deformed, they were still available for the common purposes of
native life, and their defenceless and forlorn plight would
probably make it an easier matter to handle them in gangs than to
handle sound males; and if they died off under the rough treatment
of task-masters, they would have no families to mourn or avenge
them in accordance with family duty; for a eunuch has no name and
no family. The palaces in question were joined by a magnificent
bridge on the high-road between Hien-yang and Si-ngan. This very
year a German firm has contracted to build an iron bridge over the
Yellow River at Lan-thou Fu, where crossed by Major Bruce.



There are singularly few descriptions of cities in ancient Chinese
history, but here again we may safely assume that most of them
were in principle, if only on a small scale, very much what they
are now, mere inartistic, badly built collections of hovels. Sul,
the quaint capital of Corea, as it appeared in its virgin
condition to its European discoverers twenty-five years ago,
probably then closely resembled an ancient vassal Chinese prince's
capital of the very best kind. Modern trade is responsible for the
wealthy commercial streets now to be found in all large Chinese
cities; but a small _hien_ city in the interior--and it must
be remembered that a _hien_ circuit or district corresponds
to an old marquisate or feudal principality of the vassal unit
type--is often a poor, dusty, dirty, depressing, ramshackle
agglomeration of villages or hamlets, surrounded by a disproportionately
pretentious wall, the cubic contents of which wall alone would more
than suffice to build in superior style the whole mud city within; for half
the area of the interior is apt to be waste land or stagnant puddles: it
was so even in Peking forty years ago, and possibly is so still except
in the "Legation quarter."

In 745 B.C., when the Tsin marquess foolishly divided his
patrimony with a collateral branch, the capital town of this
subdivided state is stated to have been a greater place than the
old capital. They are both of them still in existence as
insignificant towns, situated quite close together on the same
branch of the River Fn (the only navigable river) in South Shan
Si; marked with their old names, too; that is to say, K'iih-wuh
and Yih-CH'Ng. It was only after the younger branch annexed the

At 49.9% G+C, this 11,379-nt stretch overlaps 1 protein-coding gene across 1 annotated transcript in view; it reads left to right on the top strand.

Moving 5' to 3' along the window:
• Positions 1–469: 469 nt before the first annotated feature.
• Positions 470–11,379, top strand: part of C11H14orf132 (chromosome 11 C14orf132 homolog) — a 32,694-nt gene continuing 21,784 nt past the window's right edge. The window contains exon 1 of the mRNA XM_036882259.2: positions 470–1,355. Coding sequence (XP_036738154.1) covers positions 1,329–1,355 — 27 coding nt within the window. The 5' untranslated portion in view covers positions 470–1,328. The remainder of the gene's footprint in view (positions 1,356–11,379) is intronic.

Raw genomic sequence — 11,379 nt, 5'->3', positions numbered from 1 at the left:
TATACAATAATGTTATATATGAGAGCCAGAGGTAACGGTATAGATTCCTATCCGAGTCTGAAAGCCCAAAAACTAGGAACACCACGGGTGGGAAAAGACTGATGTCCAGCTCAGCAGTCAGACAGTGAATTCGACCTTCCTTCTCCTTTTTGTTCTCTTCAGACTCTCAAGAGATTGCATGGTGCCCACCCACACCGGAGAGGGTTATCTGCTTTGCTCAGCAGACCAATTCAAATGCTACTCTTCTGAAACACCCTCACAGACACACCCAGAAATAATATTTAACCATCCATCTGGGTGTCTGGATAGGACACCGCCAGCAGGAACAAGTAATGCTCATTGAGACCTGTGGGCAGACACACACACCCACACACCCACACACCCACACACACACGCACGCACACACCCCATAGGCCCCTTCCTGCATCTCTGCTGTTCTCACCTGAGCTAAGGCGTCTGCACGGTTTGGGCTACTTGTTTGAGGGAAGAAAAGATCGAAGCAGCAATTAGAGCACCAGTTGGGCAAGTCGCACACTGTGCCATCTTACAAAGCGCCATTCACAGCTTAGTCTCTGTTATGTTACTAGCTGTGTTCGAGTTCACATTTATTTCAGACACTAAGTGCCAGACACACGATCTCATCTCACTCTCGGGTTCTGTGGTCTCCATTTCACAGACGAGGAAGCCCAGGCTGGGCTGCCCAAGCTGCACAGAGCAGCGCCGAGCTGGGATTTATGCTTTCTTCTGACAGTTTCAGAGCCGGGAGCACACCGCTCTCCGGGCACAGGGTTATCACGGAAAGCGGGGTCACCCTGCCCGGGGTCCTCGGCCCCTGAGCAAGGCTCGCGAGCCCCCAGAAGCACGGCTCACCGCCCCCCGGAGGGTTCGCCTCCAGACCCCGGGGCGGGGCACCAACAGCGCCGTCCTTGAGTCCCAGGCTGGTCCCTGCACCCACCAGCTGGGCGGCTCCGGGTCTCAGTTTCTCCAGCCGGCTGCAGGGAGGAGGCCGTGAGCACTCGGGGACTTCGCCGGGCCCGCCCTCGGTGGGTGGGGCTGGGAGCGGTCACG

elder in 679 that Tsin became powerful and began to expand; and it
was only when a policy of "home rule" and disintegration set in,
involving the splitting up of Tsin's orthodox power into three
royal states of doubtful orthodoxy, that China fell a prey to
Ts'in ambition. _Absit_ omen to us.

In 560, when the deformed philosopher Yen-tsz visited Ts'u, and
entertained that semi-barbarous court with his witticisms, he took
the opportunity boastfully to enlarge upon the magnificence of
Lin-tsz (still so marked), the capital of Ts'i. "It is," said he,
"surrounded by a hundred villages; the parasols of the walkers
obscure the sky, whose perspiration runs in such streams as to
cause rain; their shoulders and heels touch together, so closely
are they packed." The assembled Ts'u court, with mouths open, but
inclined for sport at the cost of their visitor, said: "If it is
such a grand place, why do they select you?" Yen-tsz played a
trump card when he replied: "Because I am such a mean-looking
fellow,"--meaning, as explained in Chapter IX., that "any pitiful
rascal is good enough to send to Ts'u." Exaggerations apart,
however, there is every reason to believe that the statesman-
philosopher Kwan-tsz, a century before that date, had really
organized a magnificent city. A full description of how he
reconstructed the economic life of both city and people is given
in the _Kwoh-y_ (see Chapter XVII.), the authenticity of
which work, though not free from question, is, after all, only
subject to the same class of criticism as Rnan lavishes upon one
or two of the Gospels, the general tenor of which, be says, must
none the less be accepted, with all faults, as the _bonfide_
attempt of some one, more or less contemporary, to represent what
was then generally supposed to be the truth.

Ts'u itself must have had something considerable to show in the
way of public buildings, for in the year 542 B.C. after paying a
visit to that country in accordance with the provisions of the
Peace Conference of 546, the ruler of Lu built himself a palace in
imitation of one he saw there. The original capital of Wu (see
Chapter VII.) was a poor place, and is described as having
consisted of low houses in narrow streets, with a vulgar palace;
this was in 523. In 513 a new king moved to the site now occupied
by Soochow, and he seems to have made of it the magnificent city
it has remained ever since--the place, of course it will be
remembered, where General Gordon and Li Hung-chang had their
celebrated quarrel about decapitating surrendered rebels. There
were eight gates, besides eight water-gates for boats; it was
eight English miles in circuit, and contained the palace, several
towers (pagodas, being Buddhist, were then naturally unknown),
kiosks, ponds, and duck preserves. The extensive arsenal and ship-
yard was quite separate from the main town. No city in the
orthodox part of China is so closely described as this one, nor is
it likely that there were many of them so vast in extent.

Judging by the frequency with which Ts'in moved its capitals (but
always within a limited area in the Wei valley, between that river
and its tributary the K'ien), they cannot have been very important
or substantial places; in fact, there are no descriptions of early
Ts'in economic life at all; and, for all we know to the contrary,
the headquarters of Duke Muh, when he entered upon his reforms in
the seventh century B.C., may have resembled a Tartar encampment.